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Nicole Cosgrove

Yorkipoo hiking

The Yorkie-Poo is a mixed dog being the result of crossing a Poodle (Toy or Miniature) with a Yorkshire Terrier. He has a life span of 10 to 15 years and is also called a Yoodle, Yorkipoo, Yorkapoo, Yo-Yopoo and Yorkiedoodle. He does well at obedience and agility and is a confident and happy dog.

There are several methods of breeding that are going on with this dog. F1s are 50% Yorkie and 50% Poodle (a Poodle bred with a Yorkie). F1bs are 25% Poodle and 75% Yorkie (a Yorkie-Poo bred with a Yorkie) or 25% Yorkie and 75% Poodle (Yorkie-Poo bred with Poodle). F2s are F1 Yorkie-Poos bred with F1 Yorkie-Poos. F3s are F2 Yorkie-Poos bred with F2 Yorkie-Poos. F3 or higher becomes multi generational.

Here is the Yorkie-Poo at a Glance
Average height 7 to 15 inches
Average weight 3 to 14 pounds
Coat type Medium, silky, wavy to curly
Hypoallergenic? Yes
Grooming Needs Low to moderate
Shedding Low
Brushing Daily
Touchiness Quite sensitive
Tolerant to Solitude? Moderate
Barking Frequent
Tolerance to Heat Good
Tolerance to Cold Moderate
Good Family Pet? Excellent
Good with Children? Very good
Good with other Dogs? Good
Good with other Pets? Good
A roamer or Wanderer? Moderate
A Good Apartment Dweller? Excellent
Good Pet for new Owner? Excellent
Trainability Moderately easy
Exercise Needs Slightly active
Tendency to get Fat Below average
Major Health Concerns Epilepsy, Patellar Luxation, PSS, Legg-Calve-Perthes, Hypothyroidism, Addisons, Skin Problems, Eye Problems, Heart problems, Von Willebrands,
Other Health Concerns Joint dysplasia, dental problems
Life Span 10 to 15 years
Average new Puppy Price $450 to $1500
Average Annual Medical Expense $435 to $535
Average Annual Non-Medical Expense $300 to $400

Where does the Yorkie-Poo come from?

The Yorkie-Poo was bred in the US in the last tend years. He was to be a small companion dog who was good for allergy sufferers and was more healthy than either purebred parents who are known to have a lot of issues at the moment from poor breeding. Of course that means you need a trustworthy breeder who screens their parents carefully. As mentioned there are several ways of breeding the Yorkie-Poo and if that is something important to you make sure you ask the breeder what they do. The success of the Yorkie-Poo is mixed, some are clear of the health issues the parents face but some are not. Make sure you research who you are buying from. As a designer dog there are a lot of poor breeders and puppy mills out there creating more dogs to make money with no care about the animals welfare.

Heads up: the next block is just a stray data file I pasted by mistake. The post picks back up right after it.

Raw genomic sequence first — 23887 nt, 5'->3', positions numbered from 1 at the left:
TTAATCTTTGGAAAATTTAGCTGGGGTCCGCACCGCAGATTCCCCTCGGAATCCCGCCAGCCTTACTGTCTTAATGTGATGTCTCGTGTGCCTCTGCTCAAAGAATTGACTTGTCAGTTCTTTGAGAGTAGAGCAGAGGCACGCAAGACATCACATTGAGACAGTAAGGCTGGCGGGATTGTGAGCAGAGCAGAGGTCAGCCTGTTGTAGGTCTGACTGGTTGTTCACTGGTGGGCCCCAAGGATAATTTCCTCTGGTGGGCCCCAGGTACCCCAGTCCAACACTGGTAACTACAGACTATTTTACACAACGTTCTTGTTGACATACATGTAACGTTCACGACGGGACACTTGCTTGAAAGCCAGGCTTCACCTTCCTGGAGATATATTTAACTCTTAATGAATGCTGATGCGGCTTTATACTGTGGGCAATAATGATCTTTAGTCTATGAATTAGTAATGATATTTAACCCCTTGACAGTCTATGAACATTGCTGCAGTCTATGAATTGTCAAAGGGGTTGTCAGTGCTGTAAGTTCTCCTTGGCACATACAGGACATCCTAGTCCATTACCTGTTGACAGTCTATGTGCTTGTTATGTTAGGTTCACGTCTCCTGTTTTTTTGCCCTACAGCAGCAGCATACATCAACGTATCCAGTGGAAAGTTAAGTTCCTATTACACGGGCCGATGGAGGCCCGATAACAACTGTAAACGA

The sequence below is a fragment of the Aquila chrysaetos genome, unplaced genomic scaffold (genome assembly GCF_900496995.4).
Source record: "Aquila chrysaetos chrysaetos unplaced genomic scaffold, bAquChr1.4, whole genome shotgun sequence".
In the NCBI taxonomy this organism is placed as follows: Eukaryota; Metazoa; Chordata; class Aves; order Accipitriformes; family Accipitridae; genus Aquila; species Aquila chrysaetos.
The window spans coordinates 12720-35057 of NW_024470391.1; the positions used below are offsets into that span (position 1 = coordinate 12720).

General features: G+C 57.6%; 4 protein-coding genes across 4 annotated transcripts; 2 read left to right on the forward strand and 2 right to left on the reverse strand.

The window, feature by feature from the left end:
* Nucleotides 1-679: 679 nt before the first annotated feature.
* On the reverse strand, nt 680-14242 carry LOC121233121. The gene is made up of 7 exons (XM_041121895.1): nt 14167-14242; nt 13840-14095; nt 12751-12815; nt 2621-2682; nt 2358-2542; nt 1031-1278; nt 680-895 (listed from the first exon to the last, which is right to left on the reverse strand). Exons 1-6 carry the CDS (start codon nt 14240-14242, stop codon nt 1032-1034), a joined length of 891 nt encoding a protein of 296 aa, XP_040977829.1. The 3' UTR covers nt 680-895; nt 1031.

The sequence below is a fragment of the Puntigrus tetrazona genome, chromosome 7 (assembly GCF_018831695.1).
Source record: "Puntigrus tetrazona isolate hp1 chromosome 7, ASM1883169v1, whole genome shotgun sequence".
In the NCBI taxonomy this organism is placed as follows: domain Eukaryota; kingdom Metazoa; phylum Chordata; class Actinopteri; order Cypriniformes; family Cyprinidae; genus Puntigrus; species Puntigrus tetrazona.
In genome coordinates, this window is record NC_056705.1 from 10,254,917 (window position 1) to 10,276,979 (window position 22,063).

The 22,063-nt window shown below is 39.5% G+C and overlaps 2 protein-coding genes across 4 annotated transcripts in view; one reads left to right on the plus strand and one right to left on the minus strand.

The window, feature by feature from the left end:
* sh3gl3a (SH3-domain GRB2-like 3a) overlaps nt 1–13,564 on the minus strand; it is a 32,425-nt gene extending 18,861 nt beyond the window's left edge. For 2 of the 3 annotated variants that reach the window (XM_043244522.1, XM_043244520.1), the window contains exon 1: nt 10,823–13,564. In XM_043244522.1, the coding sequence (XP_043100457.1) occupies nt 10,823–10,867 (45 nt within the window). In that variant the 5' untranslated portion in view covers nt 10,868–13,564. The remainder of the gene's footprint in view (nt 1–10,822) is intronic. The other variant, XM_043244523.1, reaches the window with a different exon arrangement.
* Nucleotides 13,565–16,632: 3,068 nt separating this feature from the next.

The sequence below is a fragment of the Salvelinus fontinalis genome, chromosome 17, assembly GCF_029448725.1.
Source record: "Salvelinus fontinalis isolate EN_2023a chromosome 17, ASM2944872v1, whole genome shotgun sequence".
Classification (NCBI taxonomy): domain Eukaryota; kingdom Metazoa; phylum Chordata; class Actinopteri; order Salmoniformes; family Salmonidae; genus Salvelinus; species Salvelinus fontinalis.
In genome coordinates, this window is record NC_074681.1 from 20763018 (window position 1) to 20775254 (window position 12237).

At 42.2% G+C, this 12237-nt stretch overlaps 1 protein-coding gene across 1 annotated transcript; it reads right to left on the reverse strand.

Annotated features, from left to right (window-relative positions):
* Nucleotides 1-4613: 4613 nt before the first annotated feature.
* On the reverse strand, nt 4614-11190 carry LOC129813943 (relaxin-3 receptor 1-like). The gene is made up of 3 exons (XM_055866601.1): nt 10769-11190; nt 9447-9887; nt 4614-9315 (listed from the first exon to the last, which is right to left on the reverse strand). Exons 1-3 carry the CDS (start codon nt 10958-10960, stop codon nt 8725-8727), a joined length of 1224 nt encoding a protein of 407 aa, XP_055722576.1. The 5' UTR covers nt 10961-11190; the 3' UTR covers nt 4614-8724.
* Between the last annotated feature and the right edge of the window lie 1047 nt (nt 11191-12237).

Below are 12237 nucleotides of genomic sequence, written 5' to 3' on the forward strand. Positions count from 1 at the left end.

The Poodle

The Poodle was bred to be a retriever of waterfowl originally in Germany. Over the years when he made it to France he was bred and refined further into the Poodle we are more familiar with now. There are and have been for hundreds of years three sizes. Standard used for waterfowl hunting, Miniature used for sniffing out truffles and Toy used as companions and often carried around in the sleeves of the French nobility. The circuses and traveling performers of the time also took a liking to the Poodle. He was easy to train because of his intelligence and learned tricks and routines quickly. They would sculpt his coat to make him look more interesting and the wealthy spectators saw this and copied it. In England he was first registered in 1874 and in the US in 1886.

Today he is a very popular dog because of his intelligence, affectionate nature, ability to entertain and how friendly he is. He is a very loyal dog, and his aloofness is more a wariness of strangers. He loves to play and is eager to please. He is protective of his home and his family and makes a good watchdog.

The Yorkshire Terrier

The Yorkshire Terrier comes from dogs brought by the Scottish to Yorkshire during the Industrial Revolution in England. Those dogs were larger and were thought to be ratters, catching rats and other vermin in mills and places of work. They were then crossed with other terriers leading to a small dog first seen in 1861 in a bench show. In 1870 the breed he was called a Yorkshire Terrier because that is where most of the breeding was done. In the 1870s he came to America.

The Yorkie as he is often called is a great companion, small, endearing and adventurous. There are a range of personalities, some are calm and cuddly, some are are more spirited and outgoing. Yorkies should not be spoiled though as they can have a tendency to adopt bad habits quickly and then be very difficult about training them out of them. Early socialization and training are important with him to get him used to children, other pets, and other experiences.


The Yorkie-Poo is a very confident and happy dog, with lots of energy, intelligence and boldness. He is usually gentle, affectionate and loving with his family and owners. He does love to be in your lap watching everything or sleeping but he also loves to be playing. For a small dog he has plenty of agility and speed when he is playing. He loves to get attention and entertain people. He is a great companion but he can suffer from separation anxiety if left alone for long periods. Yorkie-Poos often have a curious nature too so will love exploring and investigating things. He is a social creature and loves it when people come over to visit and give him extra attention!

What does the Yorkie-Poo look like